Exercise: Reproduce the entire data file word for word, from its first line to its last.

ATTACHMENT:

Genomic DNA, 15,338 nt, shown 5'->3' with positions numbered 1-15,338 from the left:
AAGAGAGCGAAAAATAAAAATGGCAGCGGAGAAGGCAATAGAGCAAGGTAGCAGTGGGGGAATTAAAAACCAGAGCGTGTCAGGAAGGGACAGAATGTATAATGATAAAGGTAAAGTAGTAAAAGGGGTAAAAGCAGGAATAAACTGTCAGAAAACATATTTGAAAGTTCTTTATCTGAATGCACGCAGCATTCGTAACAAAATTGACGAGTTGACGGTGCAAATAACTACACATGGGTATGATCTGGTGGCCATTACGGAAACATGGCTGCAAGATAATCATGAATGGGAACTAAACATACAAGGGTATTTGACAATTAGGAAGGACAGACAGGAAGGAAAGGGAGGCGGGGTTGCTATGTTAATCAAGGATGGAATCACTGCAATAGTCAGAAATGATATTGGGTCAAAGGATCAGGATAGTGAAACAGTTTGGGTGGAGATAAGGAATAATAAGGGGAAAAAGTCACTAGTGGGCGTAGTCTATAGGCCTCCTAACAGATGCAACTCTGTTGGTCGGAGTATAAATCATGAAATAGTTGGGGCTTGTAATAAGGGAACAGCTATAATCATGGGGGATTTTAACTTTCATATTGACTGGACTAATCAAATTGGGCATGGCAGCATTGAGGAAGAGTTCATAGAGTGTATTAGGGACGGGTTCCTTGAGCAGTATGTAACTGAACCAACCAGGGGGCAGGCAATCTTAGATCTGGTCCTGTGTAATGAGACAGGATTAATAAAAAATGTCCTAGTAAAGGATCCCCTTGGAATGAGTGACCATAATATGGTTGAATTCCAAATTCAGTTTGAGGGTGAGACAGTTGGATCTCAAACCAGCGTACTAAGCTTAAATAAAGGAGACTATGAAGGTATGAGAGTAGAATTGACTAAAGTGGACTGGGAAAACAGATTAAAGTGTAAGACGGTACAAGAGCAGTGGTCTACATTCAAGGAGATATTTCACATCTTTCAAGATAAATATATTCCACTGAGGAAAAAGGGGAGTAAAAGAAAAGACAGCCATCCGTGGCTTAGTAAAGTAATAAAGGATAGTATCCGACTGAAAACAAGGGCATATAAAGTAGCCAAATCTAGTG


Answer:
Genomic DNA, 15,338 nt, shown 5'->3' with positions numbered 1-15,338 from the left:
AAGAGAGCGAAAAATAAAAATGGCAGCGGAGAAGGCAATAGAGCAAGGTAGCAGTGGGGGAATTAAAAACCAGAGCGTGTCAGGAAGGGACAGAATGTATAATGATAAAGGTAAAGTAGTAAAAGGGGTAAAAGCAGGAATAAACTGTCAGAAAACATATTTGAAAGTTCTTTATCTGAATGCACGCAGCATTCGTAACAAAATTGACGAGTTGACGGTGCAAATAACTACACATGGGTATGATCTGGTGGCCATTACGGAAACATGGCTGCAAGATAATCATGAATGGGAACTAAACATACAAGGGTATTTGACAATTAGGAAGGACAGACAGGAAGGAAAGGGAGGCGGGGTTGCTATGTTAATCAAGGATGGAATCACTGCAATAGTCAGAAATGATATTGGGTCAAAGGATCAGGATAGTGAAACAGTTTGGGTGGAGATAAGGAATAATAAGGGGAAAAAGTCACTAGTGGGCGTAGTCTATAGGCCTCCTAACAGATGCAACTCTGTTGGTCGGAGTATAAATCATGAAATAGTTGGGGCTTGTAATAAGGGAACAGCTATAATCATGGGGGATTTTAACTTTCATATTGACTGGACTAATCAAATTGGGCATGGCAGCATTGAGGAAGAGTTCATAGAGTGTATTAGGGACGGGTTCCTTGAGCAGTATGTAACTGAACCAACCAGGGGGCAGGCAATCTTAGATCTGGTCCTGTGTAATGAGACAGGATTAATAAAAAATGTCCTAGTAAAGGATCCCCTTGGAATGAGTGACCATAATATGGTTGAATTCCAAATTCAGTTTGAGGGTGAGACAGTTGGATCTCAAACCAGCGTACTAAGCTTAAATAAAGGAGACTATGAAGGTATGAGAGTAGAATTGACTAAAGTGGACTGGGAAAACAGATTAAAGTGTAAGACGGTACAAGAGCAGTGGTCTACATTCAAGGAGATATTTCACATCTTTCAAGATAAATATATTCCACTGAGGAAAAAGGGGAGTAAAAGAAAAGACAGCCATCCGTGGCTTAGTAAAGTAATAAAGGATAGTATCCGACTGAAAACAAGGGCATATAAAGTAGCCAAATCTAGTG